ennis Hopper in person is
- disconcertingly normal. At a press conference for his new film, The Hot Spot. the portrayer of some of recent cinema‘s most memorably deranged and psychotic characters — think of mad mobster Frank Booth in Blue Velvet or the one-legged, fun-toting, rubber-doll-loving dope dealer in River‘s Edge -- displays nary a twitch or tic.
The man who‘s been through four marriages. blown at least two careers and consumed enough booze and drugs to finish off halfa dozen other people. appears affable and relaxed. undeniably clear ofeye and steady of hand. Is this fair? Has he any right to look so spruce and in the pink?
Well, Hopper‘s been off the booze since 1984 and he now drops references to painters not acid. But he remains the ultimate Hollywood maverick. a film maker whose career as both actor and director has always gone against the grain.
His new picture. appropriately enough. is afilm noir. that most subversive of movie genres. With their alienated. compulsive protagonists. their mood of paranoia and their obsession with society‘s dark underbelly. these classics ofthe 40s and 50s were defiant protests against the escapism and optimism of mainstream Hollywood.
‘Film makers madefilms noirs to say “we‘re human beings, we have a dark side too,“ says Hopper. ’You better watch out who you‘re screwing, they may be screwing you — that‘s a basicfilm noir —- Dennis Hopperism.‘
Hopper‘s The Hot Spot, though surprisingly set in the present, perfectly captures the spirit of those old chestnuts. Everyone in the film has dark secrets, everyone is driven by unfathomable devices and desires.
The movie‘s leading character, played by Miami Vice star Don Johnson, is Harry Madox. a brash amoral drifter who fetches up one day in a small Texas town and sweet-talks his way into a job as a car salesman.
As Harry is soon to discover, beneath the town‘s placid surface lurk violent emotions and illicit passions. Attracted to Gloria, the demure young woman who runs the car lot‘s loan office. Harry yet finds himself irresistibly drawn to his boss‘s duplicitousfemmefatale of a wife, Dolly.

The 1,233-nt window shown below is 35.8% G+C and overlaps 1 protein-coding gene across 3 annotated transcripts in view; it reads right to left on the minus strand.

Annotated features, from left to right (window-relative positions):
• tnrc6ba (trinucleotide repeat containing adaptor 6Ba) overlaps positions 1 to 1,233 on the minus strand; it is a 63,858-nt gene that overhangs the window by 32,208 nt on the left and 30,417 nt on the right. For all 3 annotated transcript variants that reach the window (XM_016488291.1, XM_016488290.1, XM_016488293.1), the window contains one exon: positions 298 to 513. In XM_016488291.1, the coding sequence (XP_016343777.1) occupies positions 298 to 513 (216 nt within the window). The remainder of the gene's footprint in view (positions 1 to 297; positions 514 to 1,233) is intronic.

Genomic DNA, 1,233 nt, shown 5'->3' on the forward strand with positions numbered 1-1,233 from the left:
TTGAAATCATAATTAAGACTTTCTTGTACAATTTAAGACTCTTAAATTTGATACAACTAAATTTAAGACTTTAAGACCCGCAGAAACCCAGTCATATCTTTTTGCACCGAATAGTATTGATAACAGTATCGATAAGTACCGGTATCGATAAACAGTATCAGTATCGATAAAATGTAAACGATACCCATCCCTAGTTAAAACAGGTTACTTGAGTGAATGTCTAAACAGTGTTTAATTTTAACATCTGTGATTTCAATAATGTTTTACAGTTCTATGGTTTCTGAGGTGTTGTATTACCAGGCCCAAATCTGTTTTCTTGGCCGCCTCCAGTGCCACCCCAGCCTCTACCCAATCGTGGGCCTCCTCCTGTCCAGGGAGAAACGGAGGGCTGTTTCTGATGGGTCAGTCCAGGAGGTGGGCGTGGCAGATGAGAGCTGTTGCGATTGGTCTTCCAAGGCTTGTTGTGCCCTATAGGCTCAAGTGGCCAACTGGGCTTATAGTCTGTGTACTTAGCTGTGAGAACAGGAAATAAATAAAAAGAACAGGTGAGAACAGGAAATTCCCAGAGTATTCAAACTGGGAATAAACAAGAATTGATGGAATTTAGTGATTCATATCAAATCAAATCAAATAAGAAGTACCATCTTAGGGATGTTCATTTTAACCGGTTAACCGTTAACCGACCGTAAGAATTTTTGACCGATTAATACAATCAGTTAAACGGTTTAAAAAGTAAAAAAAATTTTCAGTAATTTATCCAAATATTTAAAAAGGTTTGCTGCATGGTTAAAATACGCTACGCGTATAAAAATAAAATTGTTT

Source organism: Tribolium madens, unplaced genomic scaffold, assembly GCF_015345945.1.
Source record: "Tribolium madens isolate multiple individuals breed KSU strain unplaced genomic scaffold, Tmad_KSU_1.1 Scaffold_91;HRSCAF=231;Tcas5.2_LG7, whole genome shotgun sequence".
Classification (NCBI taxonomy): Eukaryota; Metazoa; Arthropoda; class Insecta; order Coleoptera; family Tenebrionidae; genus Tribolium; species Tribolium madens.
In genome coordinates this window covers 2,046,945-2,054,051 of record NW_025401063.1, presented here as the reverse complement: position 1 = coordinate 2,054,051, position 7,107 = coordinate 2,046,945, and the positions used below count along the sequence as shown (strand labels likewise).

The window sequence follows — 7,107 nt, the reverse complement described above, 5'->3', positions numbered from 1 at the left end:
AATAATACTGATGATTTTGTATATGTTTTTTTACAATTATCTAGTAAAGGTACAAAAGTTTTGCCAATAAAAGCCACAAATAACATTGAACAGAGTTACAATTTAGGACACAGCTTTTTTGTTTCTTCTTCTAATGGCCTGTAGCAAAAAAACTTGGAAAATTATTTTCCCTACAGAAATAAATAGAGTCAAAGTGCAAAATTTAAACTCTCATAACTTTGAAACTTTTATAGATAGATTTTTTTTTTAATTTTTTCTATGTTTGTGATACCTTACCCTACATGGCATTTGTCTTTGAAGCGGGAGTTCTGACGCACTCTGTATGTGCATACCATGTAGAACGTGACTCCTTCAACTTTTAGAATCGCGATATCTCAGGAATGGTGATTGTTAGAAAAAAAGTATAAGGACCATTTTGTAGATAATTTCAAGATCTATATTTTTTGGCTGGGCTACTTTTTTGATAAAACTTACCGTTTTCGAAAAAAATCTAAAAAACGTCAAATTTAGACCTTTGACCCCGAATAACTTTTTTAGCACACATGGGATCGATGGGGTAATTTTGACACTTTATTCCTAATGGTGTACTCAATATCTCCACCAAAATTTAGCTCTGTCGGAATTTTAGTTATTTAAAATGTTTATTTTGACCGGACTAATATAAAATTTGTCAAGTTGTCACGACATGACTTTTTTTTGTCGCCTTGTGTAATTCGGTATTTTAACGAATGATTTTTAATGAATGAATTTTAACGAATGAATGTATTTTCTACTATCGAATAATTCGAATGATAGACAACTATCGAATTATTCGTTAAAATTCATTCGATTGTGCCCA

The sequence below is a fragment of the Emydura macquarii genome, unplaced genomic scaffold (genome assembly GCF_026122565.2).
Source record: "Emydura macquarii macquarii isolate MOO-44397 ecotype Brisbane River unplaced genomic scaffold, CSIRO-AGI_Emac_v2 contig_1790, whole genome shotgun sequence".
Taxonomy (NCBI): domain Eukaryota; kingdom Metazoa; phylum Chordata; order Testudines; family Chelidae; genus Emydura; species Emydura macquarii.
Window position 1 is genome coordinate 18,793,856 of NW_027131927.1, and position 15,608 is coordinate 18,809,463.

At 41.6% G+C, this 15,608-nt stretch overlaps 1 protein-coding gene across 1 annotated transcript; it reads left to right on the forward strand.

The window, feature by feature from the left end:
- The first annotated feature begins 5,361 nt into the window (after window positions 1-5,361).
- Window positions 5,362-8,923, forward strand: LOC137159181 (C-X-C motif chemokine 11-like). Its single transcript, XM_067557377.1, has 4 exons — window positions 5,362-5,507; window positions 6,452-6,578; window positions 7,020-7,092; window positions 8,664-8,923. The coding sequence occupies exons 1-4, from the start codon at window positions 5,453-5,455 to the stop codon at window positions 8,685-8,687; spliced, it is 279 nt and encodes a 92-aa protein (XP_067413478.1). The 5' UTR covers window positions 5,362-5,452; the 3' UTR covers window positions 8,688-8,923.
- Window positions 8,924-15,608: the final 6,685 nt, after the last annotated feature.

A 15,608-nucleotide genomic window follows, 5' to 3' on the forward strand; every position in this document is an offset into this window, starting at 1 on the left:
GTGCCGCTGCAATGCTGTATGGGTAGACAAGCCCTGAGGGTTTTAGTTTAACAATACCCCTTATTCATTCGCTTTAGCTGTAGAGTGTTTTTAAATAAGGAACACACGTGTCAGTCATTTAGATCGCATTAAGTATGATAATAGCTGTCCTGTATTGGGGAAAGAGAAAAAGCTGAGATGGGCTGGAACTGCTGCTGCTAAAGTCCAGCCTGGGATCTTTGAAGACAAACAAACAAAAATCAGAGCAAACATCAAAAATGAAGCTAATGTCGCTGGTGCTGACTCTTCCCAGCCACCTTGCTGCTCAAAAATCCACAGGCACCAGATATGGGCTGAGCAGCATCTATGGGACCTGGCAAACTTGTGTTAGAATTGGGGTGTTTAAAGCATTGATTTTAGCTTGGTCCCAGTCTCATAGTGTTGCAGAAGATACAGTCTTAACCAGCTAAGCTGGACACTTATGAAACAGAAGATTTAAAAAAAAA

‘A man caught between two beautiful women in a spiral going down darker and darker -- a classic film noir situation,‘ says Hopper.
The Hot Spot is based on a novel, Hell Hath No Fury, by the American pulp crime writer Charles Williams, who committed suicide in 1975. Hopper originally had a script of the book. written by Mike Figgis (the British director of lnternalAffairs). but when it came to make the movie he used a screenplay written almost 30 years earlier by the author himself and his common-law wife Nona Tyson.
‘All that I added to their script was to make the cars new. I left the movie pretty much the way it was, figuring that a small town in Texas hasn‘t changed that much since the 505, except a lot more people have left.’
Born in Dodge City, Kansas in 1936, Hopper began his movie career as a teenager in the 50s. acting alongside James Dean in Rebel Without a Cause and Giant. Everything looked promising. But while making From Hell to Texas in 1957 he had a now-legendary bust-up with veteran director Henry Hathaway, refusing to imitate Marlon Brando for his role in the film. Hathaway dubbed the young Hopper ‘uncontrollable‘, with the result that the actor didn‘t work again in
Hollywood for seven years.